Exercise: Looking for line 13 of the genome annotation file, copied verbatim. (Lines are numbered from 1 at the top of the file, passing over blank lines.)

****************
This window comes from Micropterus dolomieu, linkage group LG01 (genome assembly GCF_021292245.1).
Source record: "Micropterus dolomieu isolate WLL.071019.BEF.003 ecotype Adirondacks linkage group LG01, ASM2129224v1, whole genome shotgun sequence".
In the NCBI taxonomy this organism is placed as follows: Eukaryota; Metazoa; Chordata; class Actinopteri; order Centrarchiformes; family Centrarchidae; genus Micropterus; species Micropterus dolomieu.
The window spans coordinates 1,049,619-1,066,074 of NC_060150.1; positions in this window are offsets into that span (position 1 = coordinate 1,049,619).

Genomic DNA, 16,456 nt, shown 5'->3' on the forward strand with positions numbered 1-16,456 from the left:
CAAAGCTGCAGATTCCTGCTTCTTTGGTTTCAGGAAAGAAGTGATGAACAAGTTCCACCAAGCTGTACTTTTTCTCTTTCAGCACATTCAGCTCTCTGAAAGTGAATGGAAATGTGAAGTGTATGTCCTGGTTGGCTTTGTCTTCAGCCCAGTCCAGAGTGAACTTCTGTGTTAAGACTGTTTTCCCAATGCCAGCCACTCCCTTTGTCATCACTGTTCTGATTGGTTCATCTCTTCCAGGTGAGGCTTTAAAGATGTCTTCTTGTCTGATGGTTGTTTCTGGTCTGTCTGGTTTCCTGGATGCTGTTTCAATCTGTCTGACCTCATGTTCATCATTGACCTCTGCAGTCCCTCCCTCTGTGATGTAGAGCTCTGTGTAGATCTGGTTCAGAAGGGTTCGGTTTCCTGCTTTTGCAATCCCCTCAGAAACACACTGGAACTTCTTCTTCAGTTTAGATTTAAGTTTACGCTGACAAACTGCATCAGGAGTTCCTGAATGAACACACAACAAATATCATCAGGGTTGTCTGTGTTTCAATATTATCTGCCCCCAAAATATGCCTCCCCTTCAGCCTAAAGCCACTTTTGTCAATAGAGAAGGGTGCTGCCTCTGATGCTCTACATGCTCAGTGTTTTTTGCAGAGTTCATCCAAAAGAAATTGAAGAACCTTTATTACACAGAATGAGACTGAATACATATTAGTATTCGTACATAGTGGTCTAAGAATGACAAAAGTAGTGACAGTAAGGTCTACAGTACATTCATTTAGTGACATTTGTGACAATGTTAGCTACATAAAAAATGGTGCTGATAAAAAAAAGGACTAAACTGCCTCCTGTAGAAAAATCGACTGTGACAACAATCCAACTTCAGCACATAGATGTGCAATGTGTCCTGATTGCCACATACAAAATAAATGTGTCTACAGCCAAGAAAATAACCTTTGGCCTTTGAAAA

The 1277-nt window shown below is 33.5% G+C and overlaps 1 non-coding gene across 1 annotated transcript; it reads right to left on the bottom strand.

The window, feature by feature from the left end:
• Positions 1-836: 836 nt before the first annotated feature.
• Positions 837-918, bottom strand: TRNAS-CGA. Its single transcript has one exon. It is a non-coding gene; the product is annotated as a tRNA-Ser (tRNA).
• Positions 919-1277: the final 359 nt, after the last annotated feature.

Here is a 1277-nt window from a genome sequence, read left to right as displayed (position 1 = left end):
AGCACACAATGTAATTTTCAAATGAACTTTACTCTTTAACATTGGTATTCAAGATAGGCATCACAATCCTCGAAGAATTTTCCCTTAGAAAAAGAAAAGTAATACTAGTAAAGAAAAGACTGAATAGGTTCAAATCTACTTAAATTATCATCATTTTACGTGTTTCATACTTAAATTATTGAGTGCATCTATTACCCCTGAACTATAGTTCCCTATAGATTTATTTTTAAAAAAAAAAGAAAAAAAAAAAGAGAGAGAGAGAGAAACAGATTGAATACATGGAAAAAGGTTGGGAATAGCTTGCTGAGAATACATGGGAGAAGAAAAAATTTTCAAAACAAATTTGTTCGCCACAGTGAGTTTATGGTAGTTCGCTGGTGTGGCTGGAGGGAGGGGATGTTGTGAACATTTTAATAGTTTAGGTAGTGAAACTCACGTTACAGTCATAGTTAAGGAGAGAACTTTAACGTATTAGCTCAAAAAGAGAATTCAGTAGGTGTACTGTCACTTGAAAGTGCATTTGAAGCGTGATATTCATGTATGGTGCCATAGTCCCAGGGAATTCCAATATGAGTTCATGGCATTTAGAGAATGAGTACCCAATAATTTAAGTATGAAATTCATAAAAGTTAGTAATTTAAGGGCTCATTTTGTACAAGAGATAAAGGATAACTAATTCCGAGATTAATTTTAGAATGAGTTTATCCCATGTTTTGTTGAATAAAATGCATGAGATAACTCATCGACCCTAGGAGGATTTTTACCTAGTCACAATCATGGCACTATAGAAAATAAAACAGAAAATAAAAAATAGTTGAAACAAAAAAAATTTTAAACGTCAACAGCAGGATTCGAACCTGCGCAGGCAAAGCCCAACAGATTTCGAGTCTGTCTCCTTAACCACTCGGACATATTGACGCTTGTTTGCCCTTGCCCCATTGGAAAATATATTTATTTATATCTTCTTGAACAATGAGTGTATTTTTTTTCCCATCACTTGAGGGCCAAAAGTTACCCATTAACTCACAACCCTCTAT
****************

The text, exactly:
AGCACACAATGTAATTTTCAAATGAACTTTACTCTTTAACATTGGTATTCAAGATAGGCATCACAATCCTCGAAGAATTTTCCCTTAGAAAAAGAAAAGTAATACTAGTAAAGAAAAGACTGAATAGGTTCAAATCTACTTAAATTATCATCATTTTACGTGTTTCATACTTAAATTATTGAGTGCATCTATTACCCCTGAACTATAGTTCCCTATAGATTTATTTTTAAAAAAAAAAGAAAAAAAAAAAGAGAGAGAGAGAGAAACAGATTGAATACATGGAAAAAGGTTGGGAATAGCTTGCTGAGAATACATGGGAGAAGAAAAAATTTTCAAAACAAATTTGTTCGCCACAGTGAGTTTATGGTAGTTCGCTGGTGTGGCTGGAGGGAGGGGATGTTGTGAACATTTTAATAGTTTAGGTAGTGAAACTCACGTTACAGTCATAGTTAAGGAGAGAACTTTAACGTATTAGCTCAAAAAGAGAATTCAGTAGGTGTACTGTCACTTGAAAGTGCATTTGAAGCGTGATATTCATGTATGGTGCCATAGTCCCAGGGAATTCCAATATGAGTTCATGGCATTTAGAGAATGAGTACCCAATAATTTAAGTATGAAATTCATAAAAGTTAGTAATTTAAGGGCTCATTTTGTACAAGAGATAAAGGATAACTAATTCCGAGATTAATTTTAGAATGAGTTTATCCCATGTTTTGTTGAATAAAATGCATGAGATAACTCATCGACCCTAGGAGGATTTTTACCTAGTCACAATCATGGCACTATAGAAAATAAAACAGAAAATAAAAAATAGTTGAAACAAAAAAAATTTTAAACGTCAACAGCAGGATTCGAACCTGCGCAGGCAAAGCCCAACAGATTTCGAGTCTGTCTCCTTAACCACTCGGACATATTGACGCTTGTTTGCCCTTGCCCCATTGGAAAATATATTTATTTATATCTTCTTGAACAATGAGTGTATTTTTTTTCCCATCACTTGAGGGCCAAAAGTTACCCATTAACTCACAACCCTCTAT